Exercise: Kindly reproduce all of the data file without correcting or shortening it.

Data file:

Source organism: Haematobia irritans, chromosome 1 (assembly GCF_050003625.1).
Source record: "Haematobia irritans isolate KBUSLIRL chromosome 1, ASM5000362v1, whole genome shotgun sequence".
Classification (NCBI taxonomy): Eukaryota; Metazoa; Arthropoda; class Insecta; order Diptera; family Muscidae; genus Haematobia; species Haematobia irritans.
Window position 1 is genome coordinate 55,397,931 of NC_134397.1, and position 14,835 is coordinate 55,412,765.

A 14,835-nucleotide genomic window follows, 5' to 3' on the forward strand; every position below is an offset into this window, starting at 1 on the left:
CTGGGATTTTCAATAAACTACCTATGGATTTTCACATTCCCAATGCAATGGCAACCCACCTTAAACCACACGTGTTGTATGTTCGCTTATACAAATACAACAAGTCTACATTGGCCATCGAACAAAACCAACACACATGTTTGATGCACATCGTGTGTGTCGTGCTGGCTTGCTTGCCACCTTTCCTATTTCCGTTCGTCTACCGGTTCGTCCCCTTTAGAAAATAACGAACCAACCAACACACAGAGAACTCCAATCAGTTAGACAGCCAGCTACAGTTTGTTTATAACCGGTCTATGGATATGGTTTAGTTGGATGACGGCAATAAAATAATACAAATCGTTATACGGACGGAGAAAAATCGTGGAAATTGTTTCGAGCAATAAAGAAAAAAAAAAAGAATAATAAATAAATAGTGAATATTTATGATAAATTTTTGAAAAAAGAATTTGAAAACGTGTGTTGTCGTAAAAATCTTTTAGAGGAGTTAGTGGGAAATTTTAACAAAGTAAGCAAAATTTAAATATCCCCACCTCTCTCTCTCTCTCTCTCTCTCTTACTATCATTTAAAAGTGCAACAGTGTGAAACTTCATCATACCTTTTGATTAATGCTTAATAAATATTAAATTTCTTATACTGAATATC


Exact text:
Source organism: Haematobia irritans, chromosome 1 (assembly GCF_050003625.1).
Source record: "Haematobia irritans isolate KBUSLIRL chromosome 1, ASM5000362v1, whole genome shotgun sequence".
Classification (NCBI taxonomy): Eukaryota; Metazoa; Arthropoda; class Insecta; order Diptera; family Muscidae; genus Haematobia; species Haematobia irritans.
Window position 1 is genome coordinate 55,397,931 of NC_134397.1, and position 14,835 is coordinate 55,412,765.

A 14,835-nucleotide genomic window follows, 5' to 3' on the forward strand; every position below is an offset into this window, starting at 1 on the left:
CTGGGATTTTCAATAAACTACCTATGGATTTTCACATTCCCAATGCAATGGCAACCCACCTTAAACCACACGTGTTGTATGTTCGCTTATACAAATACAACAAGTCTACATTGGCCATCGAACAAAACCAACACACATGTTTGATGCACATCGTGTGTGTCGTGCTGGCTTGCTTGCCACCTTTCCTATTTCCGTTCGTCTACCGGTTCGTCCCCTTTAGAAAATAACGAACCAACCAACACACAGAGAACTCCAATCAGTTAGACAGCCAGCTACAGTTTGTTTATAACCGGTCTATGGATATGGTTTAGTTGGATGACGGCAATAAAATAATACAAATCGTTATACGGACGGAGAAAAATCGTGGAAATTGTTTCGAGCAATAAAGAAAAAAAAAAAGAATAATAAATAAATAGTGAATATTTATGATAAATTTTTGAAAAAAGAATTTGAAAACGTGTGTTGTCGTAAAAATCTTTTAGAGGAGTTAGTGGGAAATTTTAACAAAGTAAGCAAAATTTAAATATCCCCACCTCTCTCTCTCTCTCTCTCTCTCTTACTATCATTTAAAAGTGCAACAGTGTGAAACTTCATCATACCTTTTGATTAATGCTTAATAAATATTAAATTTCTTATACTGAATATC